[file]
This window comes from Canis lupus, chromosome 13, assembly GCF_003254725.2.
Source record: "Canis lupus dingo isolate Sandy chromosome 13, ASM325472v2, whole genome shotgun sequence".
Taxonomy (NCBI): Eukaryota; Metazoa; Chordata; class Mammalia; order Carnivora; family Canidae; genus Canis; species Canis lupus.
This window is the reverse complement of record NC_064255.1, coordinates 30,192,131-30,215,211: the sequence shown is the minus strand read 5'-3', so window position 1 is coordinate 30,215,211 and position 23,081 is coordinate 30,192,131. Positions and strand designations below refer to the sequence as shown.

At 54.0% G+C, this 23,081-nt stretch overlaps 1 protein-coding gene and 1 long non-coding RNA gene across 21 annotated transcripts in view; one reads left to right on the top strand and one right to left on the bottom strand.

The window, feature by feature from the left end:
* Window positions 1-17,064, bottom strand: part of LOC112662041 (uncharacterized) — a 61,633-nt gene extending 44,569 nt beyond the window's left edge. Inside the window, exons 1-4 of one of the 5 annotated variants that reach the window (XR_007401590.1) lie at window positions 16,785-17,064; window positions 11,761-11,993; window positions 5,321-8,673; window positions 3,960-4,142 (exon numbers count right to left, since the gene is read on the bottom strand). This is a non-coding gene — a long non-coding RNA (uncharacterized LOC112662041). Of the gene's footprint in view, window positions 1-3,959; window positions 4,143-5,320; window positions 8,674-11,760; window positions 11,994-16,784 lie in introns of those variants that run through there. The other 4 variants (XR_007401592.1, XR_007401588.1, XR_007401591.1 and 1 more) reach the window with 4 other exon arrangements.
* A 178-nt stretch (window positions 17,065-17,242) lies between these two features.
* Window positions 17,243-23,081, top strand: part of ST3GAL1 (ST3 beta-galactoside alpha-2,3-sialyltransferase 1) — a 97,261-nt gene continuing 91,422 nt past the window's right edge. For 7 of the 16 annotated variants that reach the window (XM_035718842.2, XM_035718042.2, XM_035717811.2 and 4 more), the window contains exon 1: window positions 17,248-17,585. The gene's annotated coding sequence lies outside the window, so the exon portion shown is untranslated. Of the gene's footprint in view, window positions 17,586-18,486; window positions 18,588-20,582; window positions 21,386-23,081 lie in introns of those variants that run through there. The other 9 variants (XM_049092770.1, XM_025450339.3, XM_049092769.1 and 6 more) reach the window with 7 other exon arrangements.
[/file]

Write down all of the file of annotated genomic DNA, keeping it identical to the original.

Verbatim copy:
This window comes from Canis lupus, chromosome 13, assembly GCF_003254725.2.
Source record: "Canis lupus dingo isolate Sandy chromosome 13, ASM325472v2, whole genome shotgun sequence".
Taxonomy (NCBI): Eukaryota; Metazoa; Chordata; class Mammalia; order Carnivora; family Canidae; genus Canis; species Canis lupus.
This window is the reverse complement of record NC_064255.1, coordinates 30,192,131-30,215,211: the sequence shown is the minus strand read 5'-3', so window position 1 is coordinate 30,215,211 and position 23,081 is coordinate 30,192,131. Positions and strand designations below refer to the sequence as shown.

At 54.0% G+C, this 23,081-nt stretch overlaps 1 protein-coding gene and 1 long non-coding RNA gene across 21 annotated transcripts in view; one reads left to right on the top strand and one right to left on the bottom strand.

The window, feature by feature from the left end:
* Window positions 1-17,064, bottom strand: part of LOC112662041 (uncharacterized) — a 61,633-nt gene extending 44,569 nt beyond the window's left edge. Inside the window, exons 1-4 of one of the 5 annotated variants that reach the window (XR_007401590.1) lie at window positions 16,785-17,064; window positions 11,761-11,993; window positions 5,321-8,673; window positions 3,960-4,142 (exon numbers count right to left, since the gene is read on the bottom strand). This is a non-coding gene — a long non-coding RNA (uncharacterized LOC112662041). Of the gene's footprint in view, window positions 1-3,959; window positions 4,143-5,320; window positions 8,674-11,760; window positions 11,994-16,784 lie in introns of those variants that run through there. The other 4 variants (XR_007401592.1, XR_007401588.1, XR_007401591.1 and 1 more) reach the window with 4 other exon arrangements.
* A 178-nt stretch (window positions 17,065-17,242) lies between these two features.
* Window positions 17,243-23,081, top strand: part of ST3GAL1 (ST3 beta-galactoside alpha-2,3-sialyltransferase 1) — a 97,261-nt gene continuing 91,422 nt past the window's right edge. For 7 of the 16 annotated variants that reach the window (XM_035718842.2, XM_035718042.2, XM_035717811.2 and 4 more), the window contains exon 1: window positions 17,248-17,585. The gene's annotated coding sequence lies outside the window, so the exon portion shown is untranslated. Of the gene's footprint in view, window positions 17,586-18,486; window positions 18,588-20,582; window positions 21,386-23,081 lie in introns of those variants that run through there. The other 9 variants (XM_049092770.1, XM_025450339.3, XM_049092769.1 and 6 more) reach the window with 7 other exon arrangements.